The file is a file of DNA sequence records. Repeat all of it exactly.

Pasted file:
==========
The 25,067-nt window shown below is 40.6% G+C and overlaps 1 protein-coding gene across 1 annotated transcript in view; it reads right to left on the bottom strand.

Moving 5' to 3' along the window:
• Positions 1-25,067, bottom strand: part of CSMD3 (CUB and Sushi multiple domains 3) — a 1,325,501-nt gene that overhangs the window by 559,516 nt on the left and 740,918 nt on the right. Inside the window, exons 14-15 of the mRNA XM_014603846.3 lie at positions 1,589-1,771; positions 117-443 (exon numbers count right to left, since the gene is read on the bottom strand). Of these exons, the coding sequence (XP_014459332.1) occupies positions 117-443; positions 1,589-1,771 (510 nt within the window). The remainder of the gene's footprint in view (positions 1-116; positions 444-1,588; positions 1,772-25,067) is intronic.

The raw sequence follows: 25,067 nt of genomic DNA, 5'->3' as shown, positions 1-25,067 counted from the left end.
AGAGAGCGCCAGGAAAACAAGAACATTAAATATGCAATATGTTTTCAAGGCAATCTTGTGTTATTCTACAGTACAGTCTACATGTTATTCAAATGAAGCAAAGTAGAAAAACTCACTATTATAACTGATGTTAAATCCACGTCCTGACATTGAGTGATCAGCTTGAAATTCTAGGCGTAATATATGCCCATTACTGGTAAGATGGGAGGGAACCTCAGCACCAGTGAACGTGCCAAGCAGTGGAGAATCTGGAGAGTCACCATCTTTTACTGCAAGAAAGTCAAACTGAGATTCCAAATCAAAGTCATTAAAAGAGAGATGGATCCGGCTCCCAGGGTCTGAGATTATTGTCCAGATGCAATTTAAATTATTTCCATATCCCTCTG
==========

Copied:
The 25,067-nt window shown below is 40.6% G+C and overlaps 1 protein-coding gene across 1 annotated transcript in view; it reads right to left on the bottom strand.

Moving 5' to 3' along the window:
• Positions 1-25,067, bottom strand: part of CSMD3 (CUB and Sushi multiple domains 3) — a 1,325,501-nt gene that overhangs the window by 559,516 nt on the left and 740,918 nt on the right. Inside the window, exons 14-15 of the mRNA XM_014603846.3 lie at positions 1,589-1,771; positions 117-443 (exon numbers count right to left, since the gene is read on the bottom strand). Of these exons, the coding sequence (XP_014459332.1) occupies positions 117-443; positions 1,589-1,771 (510 nt within the window). The remainder of the gene's footprint in view (positions 1-116; positions 444-1,588; positions 1,772-25,067) is intronic.

The raw sequence follows: 25,067 nt of genomic DNA, 5'->3' as shown, positions 1-25,067 counted from the left end.
AGAGAGCGCCAGGAAAACAAGAACATTAAATATGCAATATGTTTTCAAGGCAATCTTGTGTTATTCTACAGTACAGTCTACATGTTATTCAAATGAAGCAAAGTAGAAAAACTCACTATTATAACTGATGTTAAATCCACGTCCTGACATTGAGTGATCAGCTTGAAATTCTAGGCGTAATATATGCCCATTACTGGTAAGATGGGAGGGAACCTCAGCACCAGTGAACGTGCCAAGCAGTGGAGAATCTGGAGAGTCACCATCTTTTACTGCAAGAAAGTCAAACTGAGATTCCAAATCAAAGTCATTAAAAGAGAGATGGATCCGGCTCCCAGGGTCTGAGATTATTGTCCAGATGCAATTTAAATTATTTCCATATCCCTCTG